Printer as Historian: The Story of D.B. Updike

“What bliss it were to be reading it for the first time!”

The late Lawrence C. Wroth, distinguished American bibliographer and printing historian, so ended his preface to the third edition of Printing Types, Their History, Forms, and Use, A Study in Survivals, by Daniel Berkeley Updike, which appeared in 1962. The first edition of what can only be termed a seminal work in the history of printing was first published a half century ago, in 1922, by Harvard University Press.

Printers the world over owe a debt of gratitude to the Press for keeping the two-volume work in print during this long span of time in which typography has been subjected to many of the strains affecting the civilization itself in the same period.

Well Received

Quite possibly the paean of praise which greeted the publication of Printing Types was so formidable that the work enjoyed the willing lip-service of a host of purchasers. However it suffered the fate of numerous other generant texts in remaining on the bookshelf, lamentably unread. But, like Gibbon and the Bard, it was always projected for that holiday or winter-night reading which just never seems to get into the schedule.

Certainly a book containing 518 pages, accompanied by 367 illustrations, most of them full-page and independent of the numbered pages, appears at first glance to be “monumental,” as it was so described in the first review. Stanley Morison, then just 33 years of age and about to come into his own as a typographic historian, began his review in Volume 1 of The Fleuron: “. . . the most important addition to die literature which has appeared for many generations.”

Writing in 1947 in a memorial volume to Updike, Mr. Morison indicated that he had not changed his mind: “Despite the immense amount of research that has been done since, and which Updike’s work was designed to inspire, Printing Types remains absolutely essential to the understanding of the subject; and, as far as the intelligent appreciation of printing style is concerned, every bit as valuable as it was 20 years ago.”

Merrymount Press

Daniel B. Updike was first of all, a printer. As proprietor of The Merrymount Press in Boston, he had, prior to 1922, established a reputation for sound and traditional typography. Like Theodore Low De Vinne before him, he had also developed a scholarly attachment for his craft in addition to a solid understanding of the practical factors of everyday printing production.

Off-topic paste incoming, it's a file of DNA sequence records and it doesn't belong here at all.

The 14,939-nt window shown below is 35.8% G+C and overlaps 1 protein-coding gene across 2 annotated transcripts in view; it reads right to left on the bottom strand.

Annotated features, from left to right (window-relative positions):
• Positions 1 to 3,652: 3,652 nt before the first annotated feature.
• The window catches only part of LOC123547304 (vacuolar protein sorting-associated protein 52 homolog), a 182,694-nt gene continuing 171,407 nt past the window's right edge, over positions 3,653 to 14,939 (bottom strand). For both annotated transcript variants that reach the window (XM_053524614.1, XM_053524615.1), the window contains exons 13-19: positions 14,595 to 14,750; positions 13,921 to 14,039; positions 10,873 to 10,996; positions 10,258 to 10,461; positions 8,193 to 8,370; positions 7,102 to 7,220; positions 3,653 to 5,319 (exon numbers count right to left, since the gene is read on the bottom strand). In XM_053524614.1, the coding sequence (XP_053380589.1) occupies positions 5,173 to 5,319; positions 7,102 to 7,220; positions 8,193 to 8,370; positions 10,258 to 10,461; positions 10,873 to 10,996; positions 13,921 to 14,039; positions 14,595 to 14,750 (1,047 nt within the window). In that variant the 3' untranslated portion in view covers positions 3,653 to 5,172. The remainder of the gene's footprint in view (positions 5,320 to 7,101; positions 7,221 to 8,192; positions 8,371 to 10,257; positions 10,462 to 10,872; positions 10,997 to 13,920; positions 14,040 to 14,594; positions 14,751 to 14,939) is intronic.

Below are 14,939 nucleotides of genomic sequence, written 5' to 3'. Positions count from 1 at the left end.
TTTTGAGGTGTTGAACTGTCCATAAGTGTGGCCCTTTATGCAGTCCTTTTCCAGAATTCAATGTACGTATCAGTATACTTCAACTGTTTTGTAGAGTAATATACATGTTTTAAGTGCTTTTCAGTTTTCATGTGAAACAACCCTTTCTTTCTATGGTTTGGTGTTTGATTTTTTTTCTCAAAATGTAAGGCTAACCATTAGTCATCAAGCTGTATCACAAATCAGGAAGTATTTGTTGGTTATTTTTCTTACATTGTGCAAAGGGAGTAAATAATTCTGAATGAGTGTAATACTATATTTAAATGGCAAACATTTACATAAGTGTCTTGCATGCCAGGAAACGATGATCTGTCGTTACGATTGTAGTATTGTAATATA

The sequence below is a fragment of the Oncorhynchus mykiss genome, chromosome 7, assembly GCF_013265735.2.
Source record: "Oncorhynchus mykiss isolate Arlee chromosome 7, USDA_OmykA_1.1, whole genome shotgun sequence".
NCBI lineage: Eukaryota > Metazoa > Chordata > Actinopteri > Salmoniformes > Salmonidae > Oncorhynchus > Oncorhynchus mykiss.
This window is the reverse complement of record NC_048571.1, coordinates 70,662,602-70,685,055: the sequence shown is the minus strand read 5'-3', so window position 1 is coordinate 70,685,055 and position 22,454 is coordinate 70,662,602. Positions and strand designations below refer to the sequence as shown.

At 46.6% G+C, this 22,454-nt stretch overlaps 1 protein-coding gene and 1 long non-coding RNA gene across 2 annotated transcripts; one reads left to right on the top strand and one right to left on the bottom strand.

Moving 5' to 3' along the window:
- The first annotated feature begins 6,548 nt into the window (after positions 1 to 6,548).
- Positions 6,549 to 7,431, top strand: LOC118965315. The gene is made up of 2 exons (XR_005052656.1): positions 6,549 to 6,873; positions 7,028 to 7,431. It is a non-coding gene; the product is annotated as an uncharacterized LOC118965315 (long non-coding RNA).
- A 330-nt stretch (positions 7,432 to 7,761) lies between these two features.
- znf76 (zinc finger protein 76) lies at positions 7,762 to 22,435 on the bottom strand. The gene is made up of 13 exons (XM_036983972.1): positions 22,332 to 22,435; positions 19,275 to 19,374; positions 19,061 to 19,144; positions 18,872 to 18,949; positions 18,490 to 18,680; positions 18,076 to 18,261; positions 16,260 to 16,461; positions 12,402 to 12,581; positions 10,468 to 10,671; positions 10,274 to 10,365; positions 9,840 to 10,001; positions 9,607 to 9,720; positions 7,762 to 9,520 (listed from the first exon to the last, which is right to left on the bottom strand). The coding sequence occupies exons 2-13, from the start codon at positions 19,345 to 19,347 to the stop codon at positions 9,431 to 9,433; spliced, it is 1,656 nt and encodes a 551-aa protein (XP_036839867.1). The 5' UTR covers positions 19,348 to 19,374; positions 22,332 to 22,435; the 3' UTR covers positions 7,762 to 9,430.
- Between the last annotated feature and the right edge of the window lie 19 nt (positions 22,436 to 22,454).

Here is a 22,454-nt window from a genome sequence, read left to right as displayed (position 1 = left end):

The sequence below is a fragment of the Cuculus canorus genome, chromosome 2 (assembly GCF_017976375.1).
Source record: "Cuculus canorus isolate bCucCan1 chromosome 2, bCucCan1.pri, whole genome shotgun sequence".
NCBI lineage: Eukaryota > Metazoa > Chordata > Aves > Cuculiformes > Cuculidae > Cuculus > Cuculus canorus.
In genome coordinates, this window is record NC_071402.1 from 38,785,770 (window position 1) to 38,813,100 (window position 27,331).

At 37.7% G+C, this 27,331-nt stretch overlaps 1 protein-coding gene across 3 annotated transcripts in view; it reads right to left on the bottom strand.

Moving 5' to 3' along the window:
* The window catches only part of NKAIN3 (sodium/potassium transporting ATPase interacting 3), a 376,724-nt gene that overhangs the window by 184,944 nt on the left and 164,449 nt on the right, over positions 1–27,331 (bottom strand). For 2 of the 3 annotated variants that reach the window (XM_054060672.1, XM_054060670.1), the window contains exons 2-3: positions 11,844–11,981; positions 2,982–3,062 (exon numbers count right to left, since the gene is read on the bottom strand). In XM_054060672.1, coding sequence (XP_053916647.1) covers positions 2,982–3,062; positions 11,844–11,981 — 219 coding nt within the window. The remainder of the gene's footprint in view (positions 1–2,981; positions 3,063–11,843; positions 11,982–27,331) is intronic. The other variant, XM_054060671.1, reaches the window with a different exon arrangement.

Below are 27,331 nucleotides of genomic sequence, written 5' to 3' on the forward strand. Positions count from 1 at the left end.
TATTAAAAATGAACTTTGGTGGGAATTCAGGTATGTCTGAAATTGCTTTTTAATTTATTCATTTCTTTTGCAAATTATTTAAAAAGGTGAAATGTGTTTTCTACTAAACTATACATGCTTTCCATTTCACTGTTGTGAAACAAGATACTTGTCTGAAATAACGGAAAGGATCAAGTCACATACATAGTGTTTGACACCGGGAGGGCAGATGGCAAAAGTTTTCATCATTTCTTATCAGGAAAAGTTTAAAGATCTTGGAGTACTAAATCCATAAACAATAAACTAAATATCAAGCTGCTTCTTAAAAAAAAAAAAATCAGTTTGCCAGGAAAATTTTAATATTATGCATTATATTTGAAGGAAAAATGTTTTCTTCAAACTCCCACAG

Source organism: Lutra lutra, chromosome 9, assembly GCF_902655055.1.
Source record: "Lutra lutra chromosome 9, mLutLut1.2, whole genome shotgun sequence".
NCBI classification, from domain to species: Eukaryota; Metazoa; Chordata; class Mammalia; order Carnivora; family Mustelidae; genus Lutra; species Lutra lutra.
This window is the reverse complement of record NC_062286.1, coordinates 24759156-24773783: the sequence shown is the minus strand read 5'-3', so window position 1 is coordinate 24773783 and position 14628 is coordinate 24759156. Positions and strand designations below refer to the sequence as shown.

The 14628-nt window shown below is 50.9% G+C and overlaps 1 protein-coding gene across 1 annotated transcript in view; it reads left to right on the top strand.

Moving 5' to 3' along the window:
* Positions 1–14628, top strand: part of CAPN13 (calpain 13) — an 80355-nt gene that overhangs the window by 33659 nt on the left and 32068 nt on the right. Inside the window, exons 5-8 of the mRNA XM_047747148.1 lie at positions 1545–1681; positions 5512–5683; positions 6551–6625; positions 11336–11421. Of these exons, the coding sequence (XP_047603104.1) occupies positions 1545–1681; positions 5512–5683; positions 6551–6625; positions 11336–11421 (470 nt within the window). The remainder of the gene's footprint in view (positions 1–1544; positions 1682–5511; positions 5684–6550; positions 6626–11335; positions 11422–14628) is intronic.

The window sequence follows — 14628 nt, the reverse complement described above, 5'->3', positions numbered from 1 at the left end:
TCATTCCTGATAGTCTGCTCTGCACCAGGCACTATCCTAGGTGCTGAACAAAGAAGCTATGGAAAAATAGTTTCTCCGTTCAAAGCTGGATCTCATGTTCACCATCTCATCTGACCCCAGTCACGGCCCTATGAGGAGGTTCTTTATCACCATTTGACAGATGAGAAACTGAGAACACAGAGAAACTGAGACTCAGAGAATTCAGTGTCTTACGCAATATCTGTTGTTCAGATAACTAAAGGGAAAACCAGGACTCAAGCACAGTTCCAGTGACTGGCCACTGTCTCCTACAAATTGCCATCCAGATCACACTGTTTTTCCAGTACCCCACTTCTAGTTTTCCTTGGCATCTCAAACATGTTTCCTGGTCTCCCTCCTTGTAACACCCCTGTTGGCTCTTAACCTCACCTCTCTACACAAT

Unlike De Vinne, however, he had never served a printing apprenticeship. It is doubtful if he ever set a line of type in his life, nor did he ever operate even the simplest press. But he was no dilletante printer, even though he depended greatly upon the employees of The Merrymount Press, in particular John Bianchi, the man who became his partner.

In the period 1911–1916, Updike lectured upon the history of printing before classes of the School of Business Administration of Harvard University. At the suggestion that his notes for this course be constructed into a book, Updike—with a great deal of editorial assistance,—completed the manuscript after several years of painstaking work. It was John Bianchi who recommended that the book be illustrated. Updike agreed, but the difficulty in obtaining the proper illustrations held up publication until 1922. All authorities concede that it is the combination of text and illustration that contributed so much to the success of the work.

Inspiration for Printers

Printing Types is a great book. The timing of its issue was of course favorable, there not having been such a work in typography since De Vinne’s Plain Printing Types of 1900. While it has inspired two generations of printers, its erudition has undoubtedly prevented later scholars from attempting to emulate its achievement, at least upon such a broad canvas. Mr. Morison’s eminence as a typographic historian rests primarily upon short essays, except for that last superb undertaking, John Fell, published the day following his death in October 1967.

Updike departed from the usual practice of printing histories by including precise details concerning the manufacturing of printing types, the development of the point system, and such matters usually left to the manuals of printing, which in their turn treat printing history all too casually.

The reader of Updike may find himself overwhelmed by the titles of German, Italian, and French books, but he will quickly discover that the historian is more deeply concerned with the types in which the books are composed, discussing these in considerable detail, complemented by the matchless array of type specimens offered in the illustrations.